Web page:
Sakura paused a few steps ahead of me. Instinctively, I stopped as well. Turning around, a veil of dark hair momentarily obscuring her face, Sakura said, "The gods are sleeping, dwelling deep within the heart of these cherry blossom trees. They stand witness to your vow."
Lifting a slender hand, Sakura caressed the smooth bark of one of the cherry blossoms. "Do you believe in gods, Kaoru-kun?"
There seemed to be a weighty significance to that question. I paused, thinking over my answer while Sakura stared at me with that serene expression of hers. A few petals drifted by. For a moment, a rush of wind almost deafened everything else in the world. Seeing Sakura among the cherry blossom petals made me see a phantasm of her suddenly disappearing in a flurry of pale pink. Blinking from the unusual vision (or hallucination) I said, "I don't know."
I stated that honestly enough. Sakura must've read the honesty in my oice, as she lifted her hand from the cherry blossom tree and turned around, lacing her hands behind her back. "I've always believed in them. Perhaps one day, you'll begin believing in them too."
Our conversation ended there. I walked alongside her, though I caught a fleeting glimpse of embryonic babies nestled in the wood in my mind's eye.
The Kurosawa are one of the most prominent families in the village. In fact, they are responsible for the festivities that take place here. Long ago, they worshipped a deity that blessed this land with eternal spring, and legend has it that the Deity dwells within a temple at the very top of the mountain that the village stands at the foot of. I've been to that temple a couple of times, though I did not pray, would merely mouth the words without much conviction in them. I did not believe in deities or gods, as much as Japan believed in teh animistic nature of the trees and rocks and winds and spirits and ghosts and Youkai that the sacred text of Japan's mythology that harbored the religion and beliefs that embodied the Japanese spirit. The most favorite event, though was cherry blossom viewing (obviously), though there were several other festivals taking place. It seems like on festival after another in this village.
Today, the Tanabata, or the Star Festival, takes place. People already deocrated bamboo sticks with thin strip of paper, declarations of romance and heartfelt wishes. Staring at these and then towards the night sky, I wondered if the gods were reallyl real and what would happen when they finally awoke from thier slumber, sweet dreams of a springtime daze and cozy warmth of life growing from the earth."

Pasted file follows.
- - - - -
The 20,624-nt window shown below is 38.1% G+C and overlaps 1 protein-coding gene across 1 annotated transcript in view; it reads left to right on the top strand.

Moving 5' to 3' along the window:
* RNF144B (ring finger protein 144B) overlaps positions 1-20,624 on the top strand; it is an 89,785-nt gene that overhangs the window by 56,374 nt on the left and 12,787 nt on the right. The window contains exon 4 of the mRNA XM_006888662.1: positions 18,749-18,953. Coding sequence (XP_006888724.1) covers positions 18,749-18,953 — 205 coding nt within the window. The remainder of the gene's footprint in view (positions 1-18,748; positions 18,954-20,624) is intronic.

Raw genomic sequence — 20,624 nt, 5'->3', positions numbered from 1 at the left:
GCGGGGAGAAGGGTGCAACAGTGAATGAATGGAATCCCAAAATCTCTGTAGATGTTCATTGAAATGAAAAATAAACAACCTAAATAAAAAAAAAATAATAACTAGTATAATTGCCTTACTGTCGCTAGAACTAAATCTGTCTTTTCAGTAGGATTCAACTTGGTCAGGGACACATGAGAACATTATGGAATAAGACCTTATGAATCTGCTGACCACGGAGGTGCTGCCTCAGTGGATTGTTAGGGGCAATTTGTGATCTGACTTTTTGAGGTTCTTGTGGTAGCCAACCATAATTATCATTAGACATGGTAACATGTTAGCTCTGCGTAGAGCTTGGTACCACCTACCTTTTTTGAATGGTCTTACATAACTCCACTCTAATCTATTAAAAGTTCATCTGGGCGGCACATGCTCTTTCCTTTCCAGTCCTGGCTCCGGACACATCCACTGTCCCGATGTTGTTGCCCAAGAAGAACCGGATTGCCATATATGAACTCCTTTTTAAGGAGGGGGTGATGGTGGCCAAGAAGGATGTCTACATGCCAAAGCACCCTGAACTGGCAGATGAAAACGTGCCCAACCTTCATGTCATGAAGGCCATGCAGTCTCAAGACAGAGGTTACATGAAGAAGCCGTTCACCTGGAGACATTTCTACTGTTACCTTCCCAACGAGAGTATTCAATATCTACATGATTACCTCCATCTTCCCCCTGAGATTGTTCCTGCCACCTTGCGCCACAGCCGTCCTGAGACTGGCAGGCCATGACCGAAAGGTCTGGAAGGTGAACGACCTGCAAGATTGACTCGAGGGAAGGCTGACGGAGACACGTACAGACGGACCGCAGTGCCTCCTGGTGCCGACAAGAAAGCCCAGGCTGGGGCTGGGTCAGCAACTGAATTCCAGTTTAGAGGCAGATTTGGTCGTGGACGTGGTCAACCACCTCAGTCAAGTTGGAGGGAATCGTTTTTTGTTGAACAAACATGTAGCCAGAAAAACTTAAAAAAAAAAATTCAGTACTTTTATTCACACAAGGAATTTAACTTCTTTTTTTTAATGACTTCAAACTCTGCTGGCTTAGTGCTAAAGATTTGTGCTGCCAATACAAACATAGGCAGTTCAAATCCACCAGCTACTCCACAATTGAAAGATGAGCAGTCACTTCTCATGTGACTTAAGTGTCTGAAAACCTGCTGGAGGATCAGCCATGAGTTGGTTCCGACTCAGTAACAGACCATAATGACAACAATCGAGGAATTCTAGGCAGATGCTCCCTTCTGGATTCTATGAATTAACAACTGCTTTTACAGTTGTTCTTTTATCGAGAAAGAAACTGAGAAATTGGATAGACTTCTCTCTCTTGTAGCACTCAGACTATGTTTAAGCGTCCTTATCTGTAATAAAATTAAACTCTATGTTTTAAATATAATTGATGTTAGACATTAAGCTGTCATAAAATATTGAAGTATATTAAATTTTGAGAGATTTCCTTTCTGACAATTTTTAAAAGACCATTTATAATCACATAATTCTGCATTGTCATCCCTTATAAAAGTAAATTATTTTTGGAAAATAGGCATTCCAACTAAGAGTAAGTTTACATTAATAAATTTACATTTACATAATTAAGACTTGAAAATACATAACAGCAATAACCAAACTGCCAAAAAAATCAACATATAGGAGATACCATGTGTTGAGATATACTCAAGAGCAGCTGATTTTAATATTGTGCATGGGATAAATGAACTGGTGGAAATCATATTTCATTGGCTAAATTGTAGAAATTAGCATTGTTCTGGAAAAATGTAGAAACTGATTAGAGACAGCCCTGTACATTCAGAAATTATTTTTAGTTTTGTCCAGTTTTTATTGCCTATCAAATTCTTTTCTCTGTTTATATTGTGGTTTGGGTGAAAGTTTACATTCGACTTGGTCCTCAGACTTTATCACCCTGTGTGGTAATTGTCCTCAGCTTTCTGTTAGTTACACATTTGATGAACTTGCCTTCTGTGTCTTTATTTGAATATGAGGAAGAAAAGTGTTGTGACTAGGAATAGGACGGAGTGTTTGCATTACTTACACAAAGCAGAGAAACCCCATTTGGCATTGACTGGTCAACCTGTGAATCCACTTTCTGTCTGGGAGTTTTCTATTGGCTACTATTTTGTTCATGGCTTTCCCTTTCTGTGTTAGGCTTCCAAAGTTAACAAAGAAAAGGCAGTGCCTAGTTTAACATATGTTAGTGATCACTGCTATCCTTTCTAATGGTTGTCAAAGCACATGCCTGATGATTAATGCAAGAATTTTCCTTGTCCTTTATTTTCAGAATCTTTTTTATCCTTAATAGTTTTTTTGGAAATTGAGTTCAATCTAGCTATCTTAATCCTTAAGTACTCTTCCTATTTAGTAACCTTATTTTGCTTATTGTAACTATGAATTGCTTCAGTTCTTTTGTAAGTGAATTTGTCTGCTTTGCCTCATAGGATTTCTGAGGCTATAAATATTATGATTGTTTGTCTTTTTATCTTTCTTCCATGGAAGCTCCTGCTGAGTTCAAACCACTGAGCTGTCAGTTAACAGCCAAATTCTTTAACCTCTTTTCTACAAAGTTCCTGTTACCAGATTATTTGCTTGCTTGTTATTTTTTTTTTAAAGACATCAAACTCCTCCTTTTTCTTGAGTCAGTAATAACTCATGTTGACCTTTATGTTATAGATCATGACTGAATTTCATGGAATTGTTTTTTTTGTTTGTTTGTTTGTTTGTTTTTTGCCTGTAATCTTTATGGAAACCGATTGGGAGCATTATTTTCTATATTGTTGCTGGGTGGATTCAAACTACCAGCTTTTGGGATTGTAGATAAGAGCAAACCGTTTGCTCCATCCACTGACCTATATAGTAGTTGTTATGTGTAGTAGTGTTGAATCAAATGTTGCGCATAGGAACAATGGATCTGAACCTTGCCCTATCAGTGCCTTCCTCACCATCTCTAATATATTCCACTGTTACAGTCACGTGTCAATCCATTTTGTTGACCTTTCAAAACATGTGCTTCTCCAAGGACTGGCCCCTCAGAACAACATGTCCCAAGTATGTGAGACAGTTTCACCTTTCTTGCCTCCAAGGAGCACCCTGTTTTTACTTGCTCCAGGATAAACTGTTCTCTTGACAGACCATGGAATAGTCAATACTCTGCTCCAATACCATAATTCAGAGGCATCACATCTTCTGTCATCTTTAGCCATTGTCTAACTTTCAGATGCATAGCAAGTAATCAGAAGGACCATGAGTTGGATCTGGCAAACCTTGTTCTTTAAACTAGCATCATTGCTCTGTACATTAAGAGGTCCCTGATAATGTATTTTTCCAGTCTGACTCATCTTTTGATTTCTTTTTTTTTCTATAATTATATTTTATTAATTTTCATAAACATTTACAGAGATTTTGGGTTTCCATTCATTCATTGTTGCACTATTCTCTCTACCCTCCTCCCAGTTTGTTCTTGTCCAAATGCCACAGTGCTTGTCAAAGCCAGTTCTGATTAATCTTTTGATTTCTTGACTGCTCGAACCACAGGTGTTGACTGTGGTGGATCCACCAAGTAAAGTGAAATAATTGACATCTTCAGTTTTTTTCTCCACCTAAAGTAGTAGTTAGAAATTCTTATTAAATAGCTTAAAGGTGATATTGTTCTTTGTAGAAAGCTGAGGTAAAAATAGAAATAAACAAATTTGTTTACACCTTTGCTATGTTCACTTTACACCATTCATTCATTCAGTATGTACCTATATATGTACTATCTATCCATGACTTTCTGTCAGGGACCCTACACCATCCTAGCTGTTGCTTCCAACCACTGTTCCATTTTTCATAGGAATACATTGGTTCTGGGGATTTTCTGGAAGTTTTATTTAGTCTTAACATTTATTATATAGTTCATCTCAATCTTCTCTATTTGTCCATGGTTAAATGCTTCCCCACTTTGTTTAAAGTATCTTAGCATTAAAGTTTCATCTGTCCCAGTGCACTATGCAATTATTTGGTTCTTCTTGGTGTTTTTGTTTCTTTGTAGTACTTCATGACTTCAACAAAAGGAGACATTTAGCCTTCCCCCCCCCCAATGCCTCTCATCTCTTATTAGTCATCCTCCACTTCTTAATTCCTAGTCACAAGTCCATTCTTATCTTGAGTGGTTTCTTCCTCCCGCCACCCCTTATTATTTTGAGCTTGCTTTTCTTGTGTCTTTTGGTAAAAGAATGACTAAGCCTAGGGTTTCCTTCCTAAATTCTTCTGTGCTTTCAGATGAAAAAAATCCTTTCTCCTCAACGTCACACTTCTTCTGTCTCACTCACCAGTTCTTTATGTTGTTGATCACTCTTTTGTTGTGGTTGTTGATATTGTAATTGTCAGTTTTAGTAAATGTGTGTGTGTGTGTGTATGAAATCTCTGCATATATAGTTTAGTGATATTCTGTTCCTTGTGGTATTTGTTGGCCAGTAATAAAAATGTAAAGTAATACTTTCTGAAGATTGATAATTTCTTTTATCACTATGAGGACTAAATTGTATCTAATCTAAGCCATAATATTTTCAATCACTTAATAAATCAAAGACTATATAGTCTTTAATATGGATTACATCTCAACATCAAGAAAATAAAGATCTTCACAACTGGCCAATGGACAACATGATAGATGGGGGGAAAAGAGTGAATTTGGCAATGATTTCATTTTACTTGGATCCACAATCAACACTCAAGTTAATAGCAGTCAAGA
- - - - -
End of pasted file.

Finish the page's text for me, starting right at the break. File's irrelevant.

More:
"Arata-kun," Kurosawa Shion, Sakura's twin brother, said. "Will you join in the festivities? Perhaps write romantic sentiment about my sister?"
It might've sounded sarcastic from someone else, though I knew that Shion was rather earnest in his demeanor and never had a quip or put down for anyone even if someone deserved it.
I smiled towards him welcomingly. "I will write something."
"I've already wrote something to put on the bamboo branches. Personally, I think you would write something involving some kind of purpose in your life? Right?"
Like his sister, Shion had a habit of announcing surprising insight. I guess twins shared a mental wavelength and supernatural abilities than ordinary siblings or something. They could finish one another's sentences and complete thoughts for one another.
"I guess," I ventured to say.
Shion lowered his head into a respectful bow towards me. He treated me as a senpai of sorts, though for reasons I didn't know why. I don't think I've done anything t hat would cause him to have such reverential respect form e, but it was honestly nice that someone gave me the dignity and esteem that I wished for back home. "Surely you'll find your life's purpose here. THis place is sanctuary for people like you."
That word again. Sanctuary.
"Sanctuary," I repeated.
Shion smiled warmly towards me. "I certainly hope you find what you're looking for, Kaoru-kun."
With a certain air of mystique Shion usually carrieed, he cast his green eyes heavenwards. I followed his gaze, staring at the luminous backdrop of stars sprinkled across an expanse of velvety black. Out here, without the barrier of tall skyscrapers or buildings, wiht only the slight coverage of trees silhouetted in the night, it appeared infinite, receding farther and farther away into a void that the eye or mind couldn't conceptualize. "You can see the stars clearly here. Not like in Tokyo, with all those artificial lights and tall buildings."
"They're really bright," I noted.
"They've always have been," Shion said with a good natured tone. "I think living here would be good for you. The iar is purer."
"Yeahm," I said. "It not like the city at all."
"Oh, definitely not."
Turning, Shion then said. "When you live here long enough, you start noticing things city peoiple never even begin to notice."
"I suppose that's true."
"I like you. Is it all right if I call you Kaoru-chan like Sakura does?"
"That's fine, Shion-san."
"Shi-chan would be nice, if you wanted to. But oh, I wouldn't want to impose upon you. I know that you like Sakura of course, but still…close friends and family call me Shi-chan."
"It will have to suffice, then."
"Think about what you're going to write on the bamboo. The stars appear to be in your favor, Kaoru-kun."